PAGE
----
How to use the built-in Elements Graphics creatively

04 Your new background

Elements Graphics

When you add a graphic, it’s always added to your picture as the background image – and be aware that it will replace any existing background. That’s why it’s important to promote your existing image to a new layer first.

Here, it’s worked perfectly. My cutout of the statue is now overlaid on the background I’ve just added.

05 Transformation tools

Elements Graphics

Now to work this up into something more ambitious. First, I want to match the perspective of the background to that of the statue, so I select the background layer and hit the ctrl/command-T shortcut to activate the transformation tool. This will automatically promote the background to a full layer, by the way.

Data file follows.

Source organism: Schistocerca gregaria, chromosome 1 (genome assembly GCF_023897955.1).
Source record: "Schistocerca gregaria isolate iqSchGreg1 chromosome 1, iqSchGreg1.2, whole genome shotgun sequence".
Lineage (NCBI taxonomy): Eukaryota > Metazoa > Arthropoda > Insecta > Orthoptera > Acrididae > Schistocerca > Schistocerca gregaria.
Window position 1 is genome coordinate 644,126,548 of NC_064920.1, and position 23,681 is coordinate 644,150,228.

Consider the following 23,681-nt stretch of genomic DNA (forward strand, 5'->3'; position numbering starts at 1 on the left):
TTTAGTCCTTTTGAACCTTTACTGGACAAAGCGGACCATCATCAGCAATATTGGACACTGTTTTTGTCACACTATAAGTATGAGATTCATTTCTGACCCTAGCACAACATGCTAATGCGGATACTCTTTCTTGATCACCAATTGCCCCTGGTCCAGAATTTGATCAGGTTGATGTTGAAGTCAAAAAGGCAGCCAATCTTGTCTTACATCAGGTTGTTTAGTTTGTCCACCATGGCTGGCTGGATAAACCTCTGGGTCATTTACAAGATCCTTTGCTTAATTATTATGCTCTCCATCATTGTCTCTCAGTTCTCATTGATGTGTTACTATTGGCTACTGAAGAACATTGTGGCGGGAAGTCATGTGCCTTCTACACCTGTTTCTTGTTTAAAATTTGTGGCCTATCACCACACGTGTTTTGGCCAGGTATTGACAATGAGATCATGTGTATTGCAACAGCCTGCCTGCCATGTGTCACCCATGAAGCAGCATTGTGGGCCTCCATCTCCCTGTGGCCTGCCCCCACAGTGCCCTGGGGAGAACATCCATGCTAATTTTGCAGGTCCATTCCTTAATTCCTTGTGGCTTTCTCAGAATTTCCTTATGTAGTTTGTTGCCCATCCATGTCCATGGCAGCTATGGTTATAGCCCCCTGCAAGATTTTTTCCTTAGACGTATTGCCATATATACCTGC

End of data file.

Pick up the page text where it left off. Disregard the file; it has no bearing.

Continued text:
To adjust the perspective, ctrl/command-drag the corner handles. Here, I’ve moved  the base handles further apart and dragged to the top handles together to make the background wider at the base and narrower at the top – to give it the appearance of vertical perspective, in other words.

06 Background adjustments

Elements Graphics

I think the background needs to be darker, so I’ve added a levels adjustment layer directly above the background (not the top layer) and I’ve pushed the grey point slider (circled) to the right to create the darkening effect.

07 Spot effect

Elements Graphics

But I also want to create a ‘spotlight’ effect on the background, so I’ve selected the Gradient tool, chosen a black-white gradient and created a radial gradient on the adjustment layer’s mask, with black in the centre to mask the darkening effect and white at the edges to allow it to come through.

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